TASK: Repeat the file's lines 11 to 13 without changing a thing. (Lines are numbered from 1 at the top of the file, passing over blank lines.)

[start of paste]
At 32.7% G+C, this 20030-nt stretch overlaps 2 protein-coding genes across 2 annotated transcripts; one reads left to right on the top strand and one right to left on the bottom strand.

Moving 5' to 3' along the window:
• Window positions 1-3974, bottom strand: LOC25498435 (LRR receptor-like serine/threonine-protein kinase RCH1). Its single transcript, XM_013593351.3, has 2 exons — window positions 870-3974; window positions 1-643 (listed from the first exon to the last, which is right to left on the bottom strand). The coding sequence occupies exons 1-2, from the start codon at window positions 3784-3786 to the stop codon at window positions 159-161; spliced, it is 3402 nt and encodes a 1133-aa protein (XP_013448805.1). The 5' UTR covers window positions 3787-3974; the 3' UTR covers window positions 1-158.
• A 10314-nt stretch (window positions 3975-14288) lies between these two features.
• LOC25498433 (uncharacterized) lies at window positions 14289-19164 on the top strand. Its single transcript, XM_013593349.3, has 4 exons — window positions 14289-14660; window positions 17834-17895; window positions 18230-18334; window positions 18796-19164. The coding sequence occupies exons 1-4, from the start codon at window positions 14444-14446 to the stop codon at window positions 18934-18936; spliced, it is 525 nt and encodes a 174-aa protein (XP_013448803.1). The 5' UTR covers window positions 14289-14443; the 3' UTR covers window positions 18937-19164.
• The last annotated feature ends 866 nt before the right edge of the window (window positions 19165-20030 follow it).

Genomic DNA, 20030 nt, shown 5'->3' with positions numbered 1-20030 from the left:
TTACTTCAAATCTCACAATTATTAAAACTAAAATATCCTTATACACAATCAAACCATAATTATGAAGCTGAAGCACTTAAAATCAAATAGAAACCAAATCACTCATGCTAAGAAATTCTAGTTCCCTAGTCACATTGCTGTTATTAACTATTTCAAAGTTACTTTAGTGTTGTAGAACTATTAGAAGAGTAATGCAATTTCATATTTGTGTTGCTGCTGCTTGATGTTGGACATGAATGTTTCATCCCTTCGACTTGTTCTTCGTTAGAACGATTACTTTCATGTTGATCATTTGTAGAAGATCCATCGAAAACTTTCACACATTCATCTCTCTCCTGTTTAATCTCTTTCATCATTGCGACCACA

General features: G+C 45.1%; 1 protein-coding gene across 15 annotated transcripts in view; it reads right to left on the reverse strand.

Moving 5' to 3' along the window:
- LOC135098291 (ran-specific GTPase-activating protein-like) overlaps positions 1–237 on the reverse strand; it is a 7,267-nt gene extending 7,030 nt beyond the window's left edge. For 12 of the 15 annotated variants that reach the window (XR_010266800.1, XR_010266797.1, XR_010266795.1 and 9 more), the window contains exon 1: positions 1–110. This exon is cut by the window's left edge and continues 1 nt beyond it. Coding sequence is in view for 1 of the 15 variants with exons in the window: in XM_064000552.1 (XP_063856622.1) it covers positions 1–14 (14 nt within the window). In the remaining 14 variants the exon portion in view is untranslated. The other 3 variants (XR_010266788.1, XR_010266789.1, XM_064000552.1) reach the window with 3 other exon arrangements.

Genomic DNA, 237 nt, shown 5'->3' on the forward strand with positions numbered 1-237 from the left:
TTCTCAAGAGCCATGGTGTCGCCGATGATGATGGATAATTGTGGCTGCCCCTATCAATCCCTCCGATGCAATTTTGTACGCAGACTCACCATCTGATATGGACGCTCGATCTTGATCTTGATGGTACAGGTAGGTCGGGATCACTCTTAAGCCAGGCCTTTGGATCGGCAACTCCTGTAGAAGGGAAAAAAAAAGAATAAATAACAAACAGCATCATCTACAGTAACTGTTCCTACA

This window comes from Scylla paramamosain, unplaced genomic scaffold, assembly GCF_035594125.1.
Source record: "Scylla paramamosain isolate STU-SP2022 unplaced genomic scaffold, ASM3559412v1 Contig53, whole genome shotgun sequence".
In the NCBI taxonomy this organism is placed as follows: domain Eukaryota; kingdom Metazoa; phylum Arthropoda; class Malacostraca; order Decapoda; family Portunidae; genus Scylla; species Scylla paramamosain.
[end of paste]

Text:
- LOC135098291 (ran-specific GTPase-activating protein-like) overlaps positions 1–237 on the reverse strand; it is a 7,267-nt gene extending 7,030 nt beyond the window's left edge. For 12 of the 15 annotated variants that reach the window (XR_010266800.1, XR_010266797.1, XR_010266795.1 and 9 more), the window contains exon 1: positions 1–110. This exon is cut by the window's left edge and continues 1 nt beyond it. Coding sequence is in view for 1 of the 15 variants with exons in the window: in XM_064000552.1 (XP_063856622.1) it covers positions 1–14 (14 nt within the window). In the remaining 14 variants the exon portion in view is untranslated. The other 3 variants (XR_010266788.1, XR_010266789.1, XM_064000552.1) reach the window with 3 other exon arrangements.

Genomic DNA, 237 nt, shown 5'->3' on the forward strand with positions numbered 1-237 from the left:
TTCTCAAGAGCCATGGTGTCGCCGATGATGATGGATAATTGTGGCTGCCCCTATCAATCCCTCCGATGCAATTTTGTACGCAGACTCACCATCTGATATGGACGCTCGATCTTGATCTTGATGGTACAGGTAGGTCGGGATCACTCTTAAGCCAGGCCTTTGGATCGGCAACTCCTGTAGAAGGGAAAAAAAAAGAATAAATAACAAACAGCATCATCTACAGTAACTGTTCCTACA